Celebrating Malala Day
Malala Yousafzai was born on July 12, 1997. Her birthday is recognized around the world as Malala Day in support of her efforts to make sure all children have equal access to education. In Fall 2021, The Children’s Museum plans to open the world’s only permanent exhibit featuring Malala as she will become the fourth child to be featured in The Power of Children: Making a Difference®. Today—and every day—we celebrate Malala’s accomplishments and support her ongoing efforts around the world.
Malala grew up in the Swat Valley in Pakistan. Because her father was a teacher, Malala learned early about how important it is to have an education—especially for girls. Unfortunately, a group of powerful people did not believe that girls should go to school. They shut down all of the schools for girls and banned girls from receiving an education. They did not believe that girls should receive the same education as boys.
This doesn’t sound fair, does it? Of course boys and girls should receive the same education. Boys and girls should be treated equally and given the same opportunities to learn. Accessible education is a foundation of a fully-functioning and civil society.
Photo via Getty Images
Malala kept learning
This discrimination didn’t stop Malala. She continued to go to school. She continued to speak out for girls’ right to an education. People tried to silence her. They threatened her. They threatened her family. Someone even shot her.
But Malala did not die. In fact, her voice became stronger because the world heard her remarkable story. Malala continued her education and she recently graduated from the University of Oxford in England—one of the world’s most prestigious universities. Her extraordinary courage continues to inspire people around the world.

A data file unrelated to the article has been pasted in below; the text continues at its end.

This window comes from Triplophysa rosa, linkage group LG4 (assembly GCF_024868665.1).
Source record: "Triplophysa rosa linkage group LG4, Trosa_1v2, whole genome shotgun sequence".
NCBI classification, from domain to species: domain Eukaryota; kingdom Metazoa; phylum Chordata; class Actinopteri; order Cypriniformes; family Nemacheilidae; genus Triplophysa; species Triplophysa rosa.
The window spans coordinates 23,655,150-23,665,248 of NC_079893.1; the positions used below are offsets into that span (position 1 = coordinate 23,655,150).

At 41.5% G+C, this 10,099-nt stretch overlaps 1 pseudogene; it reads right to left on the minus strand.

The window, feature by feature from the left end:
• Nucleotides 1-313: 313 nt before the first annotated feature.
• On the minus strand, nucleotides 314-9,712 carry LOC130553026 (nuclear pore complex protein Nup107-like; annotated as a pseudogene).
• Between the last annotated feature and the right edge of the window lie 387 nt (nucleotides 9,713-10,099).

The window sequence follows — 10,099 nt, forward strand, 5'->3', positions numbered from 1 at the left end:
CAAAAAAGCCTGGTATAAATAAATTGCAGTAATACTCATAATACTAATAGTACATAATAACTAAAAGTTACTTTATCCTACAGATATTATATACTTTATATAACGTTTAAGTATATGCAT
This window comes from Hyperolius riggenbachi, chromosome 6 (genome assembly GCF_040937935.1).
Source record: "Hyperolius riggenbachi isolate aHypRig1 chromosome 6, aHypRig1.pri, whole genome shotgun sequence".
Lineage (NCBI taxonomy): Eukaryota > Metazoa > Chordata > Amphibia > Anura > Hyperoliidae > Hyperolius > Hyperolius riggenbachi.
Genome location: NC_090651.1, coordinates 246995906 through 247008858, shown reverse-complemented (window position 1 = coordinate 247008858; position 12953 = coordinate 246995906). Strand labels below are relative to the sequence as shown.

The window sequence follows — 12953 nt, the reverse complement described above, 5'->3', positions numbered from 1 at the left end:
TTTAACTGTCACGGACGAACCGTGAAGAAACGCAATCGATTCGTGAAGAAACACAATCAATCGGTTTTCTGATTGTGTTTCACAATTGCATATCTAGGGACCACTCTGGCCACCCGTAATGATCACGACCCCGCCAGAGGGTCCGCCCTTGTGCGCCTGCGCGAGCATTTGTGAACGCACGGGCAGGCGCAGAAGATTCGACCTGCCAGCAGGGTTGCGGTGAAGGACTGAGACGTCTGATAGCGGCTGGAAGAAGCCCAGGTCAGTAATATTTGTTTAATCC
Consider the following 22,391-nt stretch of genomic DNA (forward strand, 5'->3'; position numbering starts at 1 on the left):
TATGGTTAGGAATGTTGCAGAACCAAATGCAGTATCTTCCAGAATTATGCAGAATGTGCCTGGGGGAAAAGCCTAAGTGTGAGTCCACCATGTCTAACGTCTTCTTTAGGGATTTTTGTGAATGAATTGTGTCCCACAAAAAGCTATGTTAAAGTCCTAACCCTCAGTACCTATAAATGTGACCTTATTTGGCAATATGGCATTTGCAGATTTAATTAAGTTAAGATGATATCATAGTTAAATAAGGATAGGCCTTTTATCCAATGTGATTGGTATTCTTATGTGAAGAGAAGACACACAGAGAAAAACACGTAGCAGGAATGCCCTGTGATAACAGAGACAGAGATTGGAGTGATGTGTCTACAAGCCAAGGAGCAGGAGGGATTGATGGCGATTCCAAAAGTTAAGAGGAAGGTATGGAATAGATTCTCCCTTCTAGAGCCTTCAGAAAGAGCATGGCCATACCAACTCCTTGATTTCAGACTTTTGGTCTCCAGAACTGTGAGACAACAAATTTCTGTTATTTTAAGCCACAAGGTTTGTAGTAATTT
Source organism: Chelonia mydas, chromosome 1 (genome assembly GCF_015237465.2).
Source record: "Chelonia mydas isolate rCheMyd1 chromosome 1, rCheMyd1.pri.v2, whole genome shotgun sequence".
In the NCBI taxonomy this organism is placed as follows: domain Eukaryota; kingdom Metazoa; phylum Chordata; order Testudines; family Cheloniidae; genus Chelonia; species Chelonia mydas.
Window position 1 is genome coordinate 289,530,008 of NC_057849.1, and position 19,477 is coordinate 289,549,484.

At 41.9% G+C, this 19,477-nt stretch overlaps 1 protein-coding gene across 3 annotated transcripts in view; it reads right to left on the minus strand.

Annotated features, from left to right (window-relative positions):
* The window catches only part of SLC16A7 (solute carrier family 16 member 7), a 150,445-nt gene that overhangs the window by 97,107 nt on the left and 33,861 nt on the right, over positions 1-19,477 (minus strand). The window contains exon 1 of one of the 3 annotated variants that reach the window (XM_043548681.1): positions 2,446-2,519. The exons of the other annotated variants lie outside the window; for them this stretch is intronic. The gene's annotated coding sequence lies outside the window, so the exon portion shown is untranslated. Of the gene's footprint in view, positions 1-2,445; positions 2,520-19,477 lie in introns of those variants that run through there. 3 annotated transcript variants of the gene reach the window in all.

“One child, one teacher, one book, one pen can change the world.”—Malala Yousafzai
Today, Malala continues to use the power of her education and her experiences to empower girls around the world.
Malala’s mission is important. Due to poverty, war, and discrimination, over 130 million girls around the world cannot go to school. Malala has created the Malala Fund “to help give all girls the opportunity to learn and lead.” Through the efforts of the Malala Fund and other like-minded organizations, Malala believes we will see every girl go to school within her lifetime.
Credit: Alicia Vera for Malala Fund
Inspired by Malala
People around the world—grown-ups and children alike—have been inspired by Malala’s dedication and courage. She has helped remind everyone that girls should be given the same educational opportunities as boys. Everyone, regardless of gender, should be able to go to school. Everyone, regardless of gender, should be able to pursue their dreams. The world needs more women scientists, doctors, mechanics, engineers, politicians, pilots, architects, small business owners, photojournalists, first responders, lawyers, and other professions. This can only happen when girls have the same access to education as boys.
Once the new gallery opens, you’ll be able to enter Malala’s world. You’ll have the opportunity to learn more about Malala’s story and her mission to empower girls around the world. Let’s join Malala’s fight to build a world where every girl can choose her own future.